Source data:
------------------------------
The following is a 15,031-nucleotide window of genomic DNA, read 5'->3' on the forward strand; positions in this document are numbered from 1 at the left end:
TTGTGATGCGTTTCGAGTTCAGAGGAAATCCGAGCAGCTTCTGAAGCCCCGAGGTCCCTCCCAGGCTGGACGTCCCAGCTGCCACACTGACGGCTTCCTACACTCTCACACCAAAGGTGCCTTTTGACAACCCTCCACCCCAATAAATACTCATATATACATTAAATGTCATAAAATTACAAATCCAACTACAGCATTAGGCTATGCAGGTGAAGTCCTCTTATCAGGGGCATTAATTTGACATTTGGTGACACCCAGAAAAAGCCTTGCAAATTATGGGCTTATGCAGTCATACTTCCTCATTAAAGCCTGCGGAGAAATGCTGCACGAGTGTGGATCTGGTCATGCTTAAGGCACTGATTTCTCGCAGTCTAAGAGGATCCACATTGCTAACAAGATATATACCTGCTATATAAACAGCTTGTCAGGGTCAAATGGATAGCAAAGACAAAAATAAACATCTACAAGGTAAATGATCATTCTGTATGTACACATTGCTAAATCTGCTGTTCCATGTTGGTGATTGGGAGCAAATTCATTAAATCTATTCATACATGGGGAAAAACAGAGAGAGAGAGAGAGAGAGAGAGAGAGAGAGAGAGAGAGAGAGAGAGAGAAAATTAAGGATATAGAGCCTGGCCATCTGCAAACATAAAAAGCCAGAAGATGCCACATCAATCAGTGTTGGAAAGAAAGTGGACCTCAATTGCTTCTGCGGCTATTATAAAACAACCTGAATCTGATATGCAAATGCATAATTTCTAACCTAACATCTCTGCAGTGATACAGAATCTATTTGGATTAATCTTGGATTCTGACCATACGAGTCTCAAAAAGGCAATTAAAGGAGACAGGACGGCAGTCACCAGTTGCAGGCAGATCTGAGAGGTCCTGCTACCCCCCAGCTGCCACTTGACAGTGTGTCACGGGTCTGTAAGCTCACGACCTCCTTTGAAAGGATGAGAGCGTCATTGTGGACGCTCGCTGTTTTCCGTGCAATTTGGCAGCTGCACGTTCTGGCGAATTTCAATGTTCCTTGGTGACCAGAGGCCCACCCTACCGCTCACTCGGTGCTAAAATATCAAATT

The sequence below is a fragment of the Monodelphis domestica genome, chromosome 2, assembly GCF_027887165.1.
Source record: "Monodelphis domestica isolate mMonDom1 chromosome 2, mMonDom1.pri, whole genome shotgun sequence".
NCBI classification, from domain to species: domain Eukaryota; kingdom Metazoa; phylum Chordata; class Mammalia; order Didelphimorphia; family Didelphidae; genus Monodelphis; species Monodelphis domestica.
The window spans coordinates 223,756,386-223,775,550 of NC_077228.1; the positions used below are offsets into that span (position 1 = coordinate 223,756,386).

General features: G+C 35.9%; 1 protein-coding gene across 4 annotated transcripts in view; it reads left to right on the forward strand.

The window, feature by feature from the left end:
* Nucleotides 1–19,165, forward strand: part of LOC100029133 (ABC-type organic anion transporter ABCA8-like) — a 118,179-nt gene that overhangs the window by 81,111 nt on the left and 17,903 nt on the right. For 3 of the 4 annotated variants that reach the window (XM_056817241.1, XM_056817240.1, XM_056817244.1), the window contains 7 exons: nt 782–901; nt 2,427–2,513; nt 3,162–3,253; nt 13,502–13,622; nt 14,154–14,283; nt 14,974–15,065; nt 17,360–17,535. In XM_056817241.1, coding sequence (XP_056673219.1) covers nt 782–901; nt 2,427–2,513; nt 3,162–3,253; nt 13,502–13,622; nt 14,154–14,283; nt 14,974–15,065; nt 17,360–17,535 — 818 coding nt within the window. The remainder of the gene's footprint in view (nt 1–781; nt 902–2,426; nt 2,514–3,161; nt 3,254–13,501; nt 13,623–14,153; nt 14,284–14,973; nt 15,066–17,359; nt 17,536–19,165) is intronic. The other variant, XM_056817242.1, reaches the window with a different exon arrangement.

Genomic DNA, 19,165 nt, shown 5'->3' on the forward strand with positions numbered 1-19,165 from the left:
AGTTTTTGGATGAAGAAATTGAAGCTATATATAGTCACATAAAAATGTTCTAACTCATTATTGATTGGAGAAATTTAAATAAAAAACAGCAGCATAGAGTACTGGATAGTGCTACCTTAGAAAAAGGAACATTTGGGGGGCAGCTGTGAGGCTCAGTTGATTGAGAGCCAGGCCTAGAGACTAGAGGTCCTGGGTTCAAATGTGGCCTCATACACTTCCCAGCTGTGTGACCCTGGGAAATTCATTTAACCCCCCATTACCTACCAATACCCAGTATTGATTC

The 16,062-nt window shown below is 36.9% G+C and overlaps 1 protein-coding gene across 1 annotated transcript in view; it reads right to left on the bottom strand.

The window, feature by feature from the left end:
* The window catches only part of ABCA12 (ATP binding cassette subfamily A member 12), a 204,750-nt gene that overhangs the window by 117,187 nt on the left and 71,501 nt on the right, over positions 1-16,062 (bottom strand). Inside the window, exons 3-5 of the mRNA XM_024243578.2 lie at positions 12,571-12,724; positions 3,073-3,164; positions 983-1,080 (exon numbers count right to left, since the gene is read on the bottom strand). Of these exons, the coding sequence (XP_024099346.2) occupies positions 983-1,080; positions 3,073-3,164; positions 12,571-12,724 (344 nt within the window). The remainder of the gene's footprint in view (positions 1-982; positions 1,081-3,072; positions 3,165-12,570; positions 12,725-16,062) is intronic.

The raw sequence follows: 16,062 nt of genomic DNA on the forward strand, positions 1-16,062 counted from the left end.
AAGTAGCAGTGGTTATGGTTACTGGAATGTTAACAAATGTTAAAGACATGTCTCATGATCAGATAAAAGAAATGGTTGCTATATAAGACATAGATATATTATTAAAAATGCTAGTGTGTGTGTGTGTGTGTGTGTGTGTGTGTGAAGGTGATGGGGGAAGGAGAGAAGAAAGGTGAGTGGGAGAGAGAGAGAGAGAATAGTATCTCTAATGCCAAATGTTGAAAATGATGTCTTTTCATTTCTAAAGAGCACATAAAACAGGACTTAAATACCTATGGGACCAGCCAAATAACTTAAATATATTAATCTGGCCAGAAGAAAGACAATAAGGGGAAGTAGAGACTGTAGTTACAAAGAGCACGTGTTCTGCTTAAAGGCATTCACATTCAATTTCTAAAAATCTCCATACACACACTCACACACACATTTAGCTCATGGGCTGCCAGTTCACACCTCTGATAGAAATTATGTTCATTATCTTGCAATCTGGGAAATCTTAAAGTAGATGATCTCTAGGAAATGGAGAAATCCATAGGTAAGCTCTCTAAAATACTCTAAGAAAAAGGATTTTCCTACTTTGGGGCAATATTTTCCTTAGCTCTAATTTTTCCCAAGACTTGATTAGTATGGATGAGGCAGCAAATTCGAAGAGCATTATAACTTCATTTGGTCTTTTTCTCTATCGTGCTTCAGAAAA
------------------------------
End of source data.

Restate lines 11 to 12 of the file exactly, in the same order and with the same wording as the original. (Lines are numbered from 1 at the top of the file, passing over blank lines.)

AGTTTTTGGATGAAGAAATTGAAGCTATATATAGTCACATAAAAATGTTCTAACTCATTATTGATTGGAGAAATTTAAATAAAAAACAGCAGCATAGAGTACTGGATAGTGCTACCTTAGAAAAAGGAACATTTGGGGGGCAGCTGTGAGGCTCAGTTGATTGAGAGCCAGGCCTAGAGACTAGAGGTCCTGGGTTCAAATGTGGCCTCATACACTTCCCAGCTGTGTGACCCTGGGAAATTCATTTAACCCCCCATTACCTACCAATACCCAGTATTGATTC

The 16,062-nt window shown below is 36.9% G+C and overlaps 1 protein-coding gene across 1 annotated transcript in view; it reads right to left on the bottom strand.